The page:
As a quick follow-up to my last post about Jeff Breslin's now famous tweet comparing Alex Salmond with Nelson Mandela, here's a very brief exchange (the ending was abrupt in a rather familiar way!) I've just had with a Labour supporter called Rayleen Kelly on Twitter, who says without a trace of irony in her self-description that she "hates rude people".
Rayleen Kelly : Don't care what political persuasion it was tasteless when it was a joke, beyond it now!!
Me : What was tasteless about it? It was an honest opinion, which you're free to disagree with.
Rayleen Kelly : It was vulgar and crass, that you can't see that says everything I want to know about you
Me : You're also free to think what you like about me, I'm just struggling to understand your logic. How was it vulgar and crass?
Rayleen Kelly : If you don't know the answer to that you really need to learn about Mandela
Me : Do you have an answer to the question, Rayleen, or are you just going to sneer at people all night?
(At this point she blocks me.)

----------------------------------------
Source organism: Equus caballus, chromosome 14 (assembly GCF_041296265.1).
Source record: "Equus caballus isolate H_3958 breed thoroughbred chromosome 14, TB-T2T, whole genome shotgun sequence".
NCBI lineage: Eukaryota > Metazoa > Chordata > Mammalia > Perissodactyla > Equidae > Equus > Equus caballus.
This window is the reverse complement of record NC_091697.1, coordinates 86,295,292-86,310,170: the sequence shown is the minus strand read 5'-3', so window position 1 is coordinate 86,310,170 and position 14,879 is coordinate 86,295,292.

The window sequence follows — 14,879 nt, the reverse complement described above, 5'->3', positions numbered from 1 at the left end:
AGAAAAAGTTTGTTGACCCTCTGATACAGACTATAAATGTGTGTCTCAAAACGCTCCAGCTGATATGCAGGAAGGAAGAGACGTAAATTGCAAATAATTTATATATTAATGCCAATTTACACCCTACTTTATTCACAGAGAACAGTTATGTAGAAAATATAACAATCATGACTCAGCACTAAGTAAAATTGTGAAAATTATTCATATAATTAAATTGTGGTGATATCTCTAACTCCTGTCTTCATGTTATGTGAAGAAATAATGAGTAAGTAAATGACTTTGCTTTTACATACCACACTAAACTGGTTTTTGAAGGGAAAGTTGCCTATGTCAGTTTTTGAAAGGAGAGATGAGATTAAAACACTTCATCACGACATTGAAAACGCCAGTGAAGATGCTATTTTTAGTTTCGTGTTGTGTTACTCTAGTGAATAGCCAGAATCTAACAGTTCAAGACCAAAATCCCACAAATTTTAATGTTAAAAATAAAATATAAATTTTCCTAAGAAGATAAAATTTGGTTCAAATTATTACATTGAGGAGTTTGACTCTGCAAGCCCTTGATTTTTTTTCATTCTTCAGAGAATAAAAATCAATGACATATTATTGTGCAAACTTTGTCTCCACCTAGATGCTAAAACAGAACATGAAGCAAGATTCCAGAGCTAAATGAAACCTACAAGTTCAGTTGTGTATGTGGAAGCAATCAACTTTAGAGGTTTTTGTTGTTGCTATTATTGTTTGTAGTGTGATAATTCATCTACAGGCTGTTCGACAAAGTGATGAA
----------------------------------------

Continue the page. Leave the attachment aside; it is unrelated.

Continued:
Rayleen Kelly : As I am entitled to my opinion I will be blocking any idiot seriously comparing wee Eck with Madiba!
Rayleen Kelly : Just blocked another yes fanny that thinks wee Eck is comparable to Nelson Mandela, insulting and crass
Rayleen Kelly : For those who don't quite understand Madiba united a torn people and made a country whole ... Wee Eck is he'll bent on division and hate
Well, we got there in the end, even if it was a thoroughly stupid (some might charitably say "vulgar and crass") answer. I'd be interested to see if Jeff's more thoughtful critics - for example Kenny Farquharson and Alex Massie - can come up with a more convincing explanation for why the tweet was supposedly so "offensive". As Tris points out on the previous thread, we might not think Jeff's comment entirely makes sense, particularly on the "personal sacrifices" point. But how precisely is it offensive?